The Student News Site of Stony Brook University

The Statesman

48° Stony Brook, NY
The Student News Site of Stony Brook University

The Statesman

The Student News Site of Stony Brook University

The Statesman

Newsletter

Letter to the Editor: Blasphemy Day

Dear Editor,

In the Monday, October 12 edition of The Statesman, the article ‘Controversial Flyers Posted Around Campus’ addressed the issue of hateful flyers found in campus buildings on Blasphemy Day, a movement intended to ‘open up all religious beliefs to the same level of free inquiry, discussion and criticism to which all other areas of academic interest are subjected,’ according to the official website www.blasphemyday.com. What this movement really does is needlessly mock world religions, and the fact that these flyers were present on a diverse college campus such as ours is despicable and inexcusable.

To begin, I would like to bluntly state that Blasphemy Day is stupid. The message contradicts itself ‘- on the website, a post entitled ‘The Importance of Blasphemy’ notes, ‘It is your responsibility as a logical person to shed light on the darkness of ignorance wherever it may be.’ It goes on to say ‘The only real blasphemy is ignorance.’ If someone can explain to me what is not ignorant about a day devoted to purposelessly offending people based on what they believe, I’d love to hear the explanation.

Does religion ‘deserve it’? Maybe in some ways. Some beliefs may seem a bit far-fetched, if not just silly, and dogma can sometimes be dangerous. Historically, it has led to prejudice, oppression, and war. Yet, religion serves an important psychological and sociological function. If it didn’t, it would not still be a factor of civilization that persists throughout millennia. Consider the benefits of religion: those who follow one tend to have higher levels of self-esteem, a greater sense of immediate and global community, increased mental health, an outlet for creativity and service, and the strength to conquer adversity. What is the reason for trying to put down people who feel these benefits simply because you disagree with the religious principles?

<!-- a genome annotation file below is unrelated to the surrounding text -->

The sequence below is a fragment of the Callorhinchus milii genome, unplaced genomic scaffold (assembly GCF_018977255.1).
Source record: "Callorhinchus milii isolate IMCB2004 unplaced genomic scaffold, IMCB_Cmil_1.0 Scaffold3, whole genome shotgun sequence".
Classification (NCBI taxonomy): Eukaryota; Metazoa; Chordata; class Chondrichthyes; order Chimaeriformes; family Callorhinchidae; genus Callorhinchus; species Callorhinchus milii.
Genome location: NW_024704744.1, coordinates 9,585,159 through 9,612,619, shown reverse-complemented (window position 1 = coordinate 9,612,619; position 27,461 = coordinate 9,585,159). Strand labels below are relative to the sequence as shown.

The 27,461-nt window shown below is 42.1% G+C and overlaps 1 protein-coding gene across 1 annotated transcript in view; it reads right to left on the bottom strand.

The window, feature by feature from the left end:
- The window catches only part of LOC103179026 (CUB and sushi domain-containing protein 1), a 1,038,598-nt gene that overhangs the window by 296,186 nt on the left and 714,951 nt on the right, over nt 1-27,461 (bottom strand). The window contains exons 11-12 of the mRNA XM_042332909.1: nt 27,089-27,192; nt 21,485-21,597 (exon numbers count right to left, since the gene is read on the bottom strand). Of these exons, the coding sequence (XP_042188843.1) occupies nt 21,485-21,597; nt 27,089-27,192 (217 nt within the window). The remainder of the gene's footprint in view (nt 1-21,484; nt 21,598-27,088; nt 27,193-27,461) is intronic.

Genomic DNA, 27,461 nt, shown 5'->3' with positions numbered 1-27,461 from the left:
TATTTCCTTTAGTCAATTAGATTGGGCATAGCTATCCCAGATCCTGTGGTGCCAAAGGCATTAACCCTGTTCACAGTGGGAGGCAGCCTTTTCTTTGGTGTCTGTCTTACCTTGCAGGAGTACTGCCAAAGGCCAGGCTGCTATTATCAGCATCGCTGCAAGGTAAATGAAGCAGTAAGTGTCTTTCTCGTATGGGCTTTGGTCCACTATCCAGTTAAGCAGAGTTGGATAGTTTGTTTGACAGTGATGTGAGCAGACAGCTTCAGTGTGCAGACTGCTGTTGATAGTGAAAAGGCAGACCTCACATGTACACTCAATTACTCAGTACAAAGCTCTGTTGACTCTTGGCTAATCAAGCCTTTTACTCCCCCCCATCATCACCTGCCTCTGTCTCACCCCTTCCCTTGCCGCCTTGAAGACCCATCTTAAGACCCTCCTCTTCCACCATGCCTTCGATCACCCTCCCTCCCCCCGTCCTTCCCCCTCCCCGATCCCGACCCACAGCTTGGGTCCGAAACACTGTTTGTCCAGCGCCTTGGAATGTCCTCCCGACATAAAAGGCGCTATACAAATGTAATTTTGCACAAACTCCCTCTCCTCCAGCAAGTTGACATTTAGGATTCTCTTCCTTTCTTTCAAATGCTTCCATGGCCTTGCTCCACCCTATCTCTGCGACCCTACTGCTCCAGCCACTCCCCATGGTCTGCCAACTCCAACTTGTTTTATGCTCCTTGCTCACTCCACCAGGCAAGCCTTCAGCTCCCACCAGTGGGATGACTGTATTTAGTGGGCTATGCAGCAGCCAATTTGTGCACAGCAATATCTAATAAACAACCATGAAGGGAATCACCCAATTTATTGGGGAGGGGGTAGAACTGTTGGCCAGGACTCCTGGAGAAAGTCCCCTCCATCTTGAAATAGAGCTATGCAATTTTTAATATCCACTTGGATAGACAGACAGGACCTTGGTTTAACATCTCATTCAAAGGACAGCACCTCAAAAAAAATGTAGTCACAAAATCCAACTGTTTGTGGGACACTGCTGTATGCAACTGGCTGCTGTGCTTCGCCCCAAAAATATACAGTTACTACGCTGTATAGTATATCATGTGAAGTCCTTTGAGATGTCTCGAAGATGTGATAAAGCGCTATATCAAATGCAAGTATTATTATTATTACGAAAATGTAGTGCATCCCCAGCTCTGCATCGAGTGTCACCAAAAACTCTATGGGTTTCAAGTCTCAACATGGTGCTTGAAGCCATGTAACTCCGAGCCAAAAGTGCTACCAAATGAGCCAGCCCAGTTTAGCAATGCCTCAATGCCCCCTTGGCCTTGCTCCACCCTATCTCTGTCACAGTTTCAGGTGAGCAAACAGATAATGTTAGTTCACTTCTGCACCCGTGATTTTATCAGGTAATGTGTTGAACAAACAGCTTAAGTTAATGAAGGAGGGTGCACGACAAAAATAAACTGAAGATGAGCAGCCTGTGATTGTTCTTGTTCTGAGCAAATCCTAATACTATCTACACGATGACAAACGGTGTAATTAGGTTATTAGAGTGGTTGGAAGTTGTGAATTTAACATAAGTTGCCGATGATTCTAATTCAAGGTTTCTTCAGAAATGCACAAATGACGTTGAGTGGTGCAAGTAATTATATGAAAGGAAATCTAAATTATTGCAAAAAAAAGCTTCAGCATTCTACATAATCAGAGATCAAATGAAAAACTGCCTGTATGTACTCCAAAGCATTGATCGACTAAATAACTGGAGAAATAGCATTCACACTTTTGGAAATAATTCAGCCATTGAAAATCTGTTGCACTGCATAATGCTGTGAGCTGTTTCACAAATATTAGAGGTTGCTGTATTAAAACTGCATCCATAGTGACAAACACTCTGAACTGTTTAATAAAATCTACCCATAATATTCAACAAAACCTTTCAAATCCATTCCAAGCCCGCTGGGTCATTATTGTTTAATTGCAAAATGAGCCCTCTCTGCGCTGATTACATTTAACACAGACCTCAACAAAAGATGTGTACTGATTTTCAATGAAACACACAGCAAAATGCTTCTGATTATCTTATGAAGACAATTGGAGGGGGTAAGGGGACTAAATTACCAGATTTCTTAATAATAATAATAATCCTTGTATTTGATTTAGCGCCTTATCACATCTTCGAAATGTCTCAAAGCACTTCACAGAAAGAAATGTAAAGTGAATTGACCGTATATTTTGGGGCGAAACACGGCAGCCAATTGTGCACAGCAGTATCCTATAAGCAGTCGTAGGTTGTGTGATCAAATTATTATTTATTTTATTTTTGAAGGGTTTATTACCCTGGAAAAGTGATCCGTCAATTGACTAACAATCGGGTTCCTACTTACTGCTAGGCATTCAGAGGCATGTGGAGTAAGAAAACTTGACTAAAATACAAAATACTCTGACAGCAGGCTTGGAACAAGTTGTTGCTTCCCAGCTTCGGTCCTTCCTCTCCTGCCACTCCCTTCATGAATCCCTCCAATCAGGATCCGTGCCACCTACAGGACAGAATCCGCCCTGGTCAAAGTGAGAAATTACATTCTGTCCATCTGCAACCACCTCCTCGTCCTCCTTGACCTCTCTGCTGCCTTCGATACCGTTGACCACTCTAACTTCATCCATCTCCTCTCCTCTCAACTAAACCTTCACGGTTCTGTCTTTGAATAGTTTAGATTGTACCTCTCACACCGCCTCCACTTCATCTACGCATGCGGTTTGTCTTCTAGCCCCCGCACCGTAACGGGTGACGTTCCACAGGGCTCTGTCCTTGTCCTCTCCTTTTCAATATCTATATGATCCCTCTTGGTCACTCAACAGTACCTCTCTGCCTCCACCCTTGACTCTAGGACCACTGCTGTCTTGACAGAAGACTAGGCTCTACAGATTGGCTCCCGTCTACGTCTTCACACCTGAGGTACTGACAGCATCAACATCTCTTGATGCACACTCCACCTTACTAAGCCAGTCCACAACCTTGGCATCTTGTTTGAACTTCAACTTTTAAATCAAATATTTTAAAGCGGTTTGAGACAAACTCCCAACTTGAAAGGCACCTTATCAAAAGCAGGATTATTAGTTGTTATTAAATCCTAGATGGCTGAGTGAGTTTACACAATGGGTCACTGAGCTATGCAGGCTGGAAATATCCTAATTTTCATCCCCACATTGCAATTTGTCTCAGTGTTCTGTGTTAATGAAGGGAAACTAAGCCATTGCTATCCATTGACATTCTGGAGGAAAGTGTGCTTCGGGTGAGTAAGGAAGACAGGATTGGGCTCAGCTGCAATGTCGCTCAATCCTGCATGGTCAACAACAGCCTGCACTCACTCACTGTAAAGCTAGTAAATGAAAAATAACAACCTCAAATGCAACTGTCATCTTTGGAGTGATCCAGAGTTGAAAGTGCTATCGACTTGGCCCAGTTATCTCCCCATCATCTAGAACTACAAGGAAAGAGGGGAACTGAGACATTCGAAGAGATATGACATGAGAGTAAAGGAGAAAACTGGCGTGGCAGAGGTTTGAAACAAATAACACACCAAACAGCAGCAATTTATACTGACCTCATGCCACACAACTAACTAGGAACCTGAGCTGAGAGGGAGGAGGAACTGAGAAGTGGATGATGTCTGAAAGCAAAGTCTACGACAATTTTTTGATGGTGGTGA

It is true that religious texts have the potential to be interpreted in several different ways, some of which are just downright scary. However, I feel that the concept of free thinking is also subject to interpretation, and the subsequent actions can be equally as horrifying. I believe that is what has happened with the creation of Blasphemy Day and with flyers such as the ones described in the article.

Religion certainly is not ‘immune to criticism’. It never has been, nor should it be. But it is important to note that there is a difference between criticism and insult. Furthermore, there is a difference between thinking freely and simply acting with animosity just because you disagree with religious principles. The notion of thinking freely should involve some actual thinking ‘- perhaps some research, some open-mindedness, and some questioning. Religious criticism should ideally be done in intelligent discourse between people of differing views, not by cowardly plastering hateful flyers around a generally peaceful, diverse college campus.

Religion is not going away any time soon, and the basic principles of each religion are not going to change. So, instead of expending energy being malicious, why not try reading a book once in a while or listening to someone with beliefs that vary from your own, and developing some notion of respect? Refusing to respect our fellow human being does not make society free. It binds us to ignorance and unnecessary conflict and inhibits social change. Think about that.

Sincerely,
Lindsay Woodruff

Leave a Comment
Donate to The Statesman

Your donation will support the student journalists of Stony Brook University. Your contribution will allow us to purchase equipment and cover our annual website hosting costs.

More to Discover
Donate to The Statesman

Comments (0)

All The Statesman Picks Reader Picks Sort: Newest

Your email address will not be published. Required fields are marked *